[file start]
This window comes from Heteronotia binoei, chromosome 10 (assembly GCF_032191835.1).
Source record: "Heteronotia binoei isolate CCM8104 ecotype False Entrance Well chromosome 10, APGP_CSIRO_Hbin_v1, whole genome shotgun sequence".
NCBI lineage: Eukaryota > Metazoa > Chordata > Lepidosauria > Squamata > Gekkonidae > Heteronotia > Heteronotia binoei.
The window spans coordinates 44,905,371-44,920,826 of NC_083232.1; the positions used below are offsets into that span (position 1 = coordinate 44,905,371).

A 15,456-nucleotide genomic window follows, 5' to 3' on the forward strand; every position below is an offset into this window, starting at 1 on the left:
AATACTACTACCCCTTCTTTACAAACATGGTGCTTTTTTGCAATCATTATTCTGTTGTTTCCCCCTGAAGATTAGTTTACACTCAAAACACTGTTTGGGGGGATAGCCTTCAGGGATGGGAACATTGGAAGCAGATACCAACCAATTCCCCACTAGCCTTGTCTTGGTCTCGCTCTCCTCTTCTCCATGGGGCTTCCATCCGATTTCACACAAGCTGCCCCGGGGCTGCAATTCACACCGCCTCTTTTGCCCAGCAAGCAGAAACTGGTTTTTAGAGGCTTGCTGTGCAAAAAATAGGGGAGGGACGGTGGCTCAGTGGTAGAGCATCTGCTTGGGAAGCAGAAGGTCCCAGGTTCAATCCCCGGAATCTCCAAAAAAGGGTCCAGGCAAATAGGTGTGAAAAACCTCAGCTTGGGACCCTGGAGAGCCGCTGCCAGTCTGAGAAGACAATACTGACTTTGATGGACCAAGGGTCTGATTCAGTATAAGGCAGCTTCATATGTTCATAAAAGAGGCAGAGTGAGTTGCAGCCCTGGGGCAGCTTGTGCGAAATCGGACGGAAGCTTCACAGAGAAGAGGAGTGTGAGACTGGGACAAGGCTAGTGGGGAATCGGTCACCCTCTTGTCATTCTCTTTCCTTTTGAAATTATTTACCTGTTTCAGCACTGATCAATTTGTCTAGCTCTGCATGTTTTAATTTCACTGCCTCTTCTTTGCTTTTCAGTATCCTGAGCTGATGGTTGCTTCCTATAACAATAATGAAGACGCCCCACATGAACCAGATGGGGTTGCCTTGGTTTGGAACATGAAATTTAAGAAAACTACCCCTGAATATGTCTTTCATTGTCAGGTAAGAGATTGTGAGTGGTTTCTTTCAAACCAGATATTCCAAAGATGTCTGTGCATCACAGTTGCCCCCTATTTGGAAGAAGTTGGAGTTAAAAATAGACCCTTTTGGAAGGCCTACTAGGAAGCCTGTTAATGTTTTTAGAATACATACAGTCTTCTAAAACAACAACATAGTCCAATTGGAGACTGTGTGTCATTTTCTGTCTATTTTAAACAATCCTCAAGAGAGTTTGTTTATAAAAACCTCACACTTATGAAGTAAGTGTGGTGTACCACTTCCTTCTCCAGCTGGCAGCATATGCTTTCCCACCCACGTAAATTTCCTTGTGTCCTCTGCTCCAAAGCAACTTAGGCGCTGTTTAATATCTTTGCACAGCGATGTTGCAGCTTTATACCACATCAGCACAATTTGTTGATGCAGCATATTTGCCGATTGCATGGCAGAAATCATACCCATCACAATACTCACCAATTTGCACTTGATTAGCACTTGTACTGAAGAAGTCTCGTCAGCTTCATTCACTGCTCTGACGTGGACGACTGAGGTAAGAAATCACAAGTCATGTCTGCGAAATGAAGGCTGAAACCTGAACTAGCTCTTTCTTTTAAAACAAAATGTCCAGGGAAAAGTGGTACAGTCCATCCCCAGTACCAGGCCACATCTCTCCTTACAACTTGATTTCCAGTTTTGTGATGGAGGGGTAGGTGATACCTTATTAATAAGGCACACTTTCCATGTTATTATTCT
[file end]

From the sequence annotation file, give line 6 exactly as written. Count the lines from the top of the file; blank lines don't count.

AATACTACTACCCCTTCTTTACAAACATGGTGCTTTTTTGCAATCATTATTCTGTTGTTTCCCCCTGAAGATTAGTTTACACTCAAAACACTGTTTGGGGGGATAGCCTTCAGGGATGGGAACATTGGAAGCAGATACCAACCAATTCCCCACTAGCCTTGTCTTGGTCTCGCTCTCCTCTTCTCCATGGGGCTTCCATCCGATTTCACACAAGCTGCCCCGGGGCTGCAATTCACACCGCCTCTTTTGCCCAGCAAGCAGAAACTGGTTTTTAGAGGCTTGCTGTGCAAAAAATAGGGGAGGGACGGTGGCTCAGTGGTAGAGCATCTGCTTGGGAAGCAGAAGGTCCCAGGTTCAATCCCCGGAATCTCCAAAAAAGGGTCCAGGCAAATAGGTGTGAAAAACCTCAGCTTGGGACCCTGGAGAGCCGCTGCCAGTCTGAGAAGACAATACTGACTTTGATGGACCAAGGGTCTGATTCAGTATAAGGCAGCTTCATATGTTCATAAAAGAGGCAGAGTGAGTTGCAGCCCTGGGGCAGCTTGTGCGAAATCGGACGGAAGCTTCACAGAGAAGAGGAGTGTGAGACTGGGACAAGGCTAGTGGGGAATCGGTCACCCTCTTGTCATTCTCTTTCCTTTTGAAATTATTTACCTGTTTCAGCACTGATCAATTTGTCTAGCTCTGCATGTTTTAATTTCACTGCCTCTTCTTTGCTTTTCAGTATCCTGAGCTGATGGTTGCTTCCTATAACAATAATGAAGACGCCCCACATGAACCAGATGGGGTTGCCTTGGTTTGGAACATGAAATTTAAGAAAACTACCCCTGAATATGTCTTTCATTGTCAGGTAAGAGATTGTGAGTGGTTTCTTTCAAACCAGATATTCCAAAGATGTCTGTGCATCACAGTTGCCCCCTATTTGGAAGAAGTTGGAGTTAAAAATAGACCCTTTTGGAAGGCCTACTAGGAAGCCTGTTAATGTTTTTAGAATACATACAGTCTTCTAAAACAACAACATAGTCCAATTGGAGACTGTGTGTCATTTTCTGTCTATTTTAAACAATCCTCAAGAGAGTTTGTTTATAAAAACCTCACACTTATGAAGTAAGTGTGGTGTACCACTTCCTTCTCCAGCTGGCAGCATATGCTTTCCCACCCACGTAAATTTCCTTGTGTCCTCTGCTCCAAAGCAACTTAGGCGCTGTTTAATATCTTTGCACAGCGATGTTGCAGCTTTATACCACATCAGCACAATTTGTTGATGCAGCATATTTGCCGATTGCATGGCAGAAATCATACCCATCACAATACTCACCAATTTGCACTTGATTAGCACTTGTACTGAAGAAGTCTCGTCAGCTTCATTCACTGCTCTGACGTGGACGACTGAGGTAAGAAATCACAAGTCATGTCTGCGAAATGAAGGCTGAAACCTGAACTAGCTCTTTCTTTTAAAACAAAATGTCCAGGGAAAAGTGGTACAGTCCATCCCCAGTACCAGGCCACATCTCTCCTTACAACTTGATTTCCAGTTTTGTGATGGAGGGGTAGGTGATACCTTATTAATAAGGCACACTTTCCATGTTATTATTCT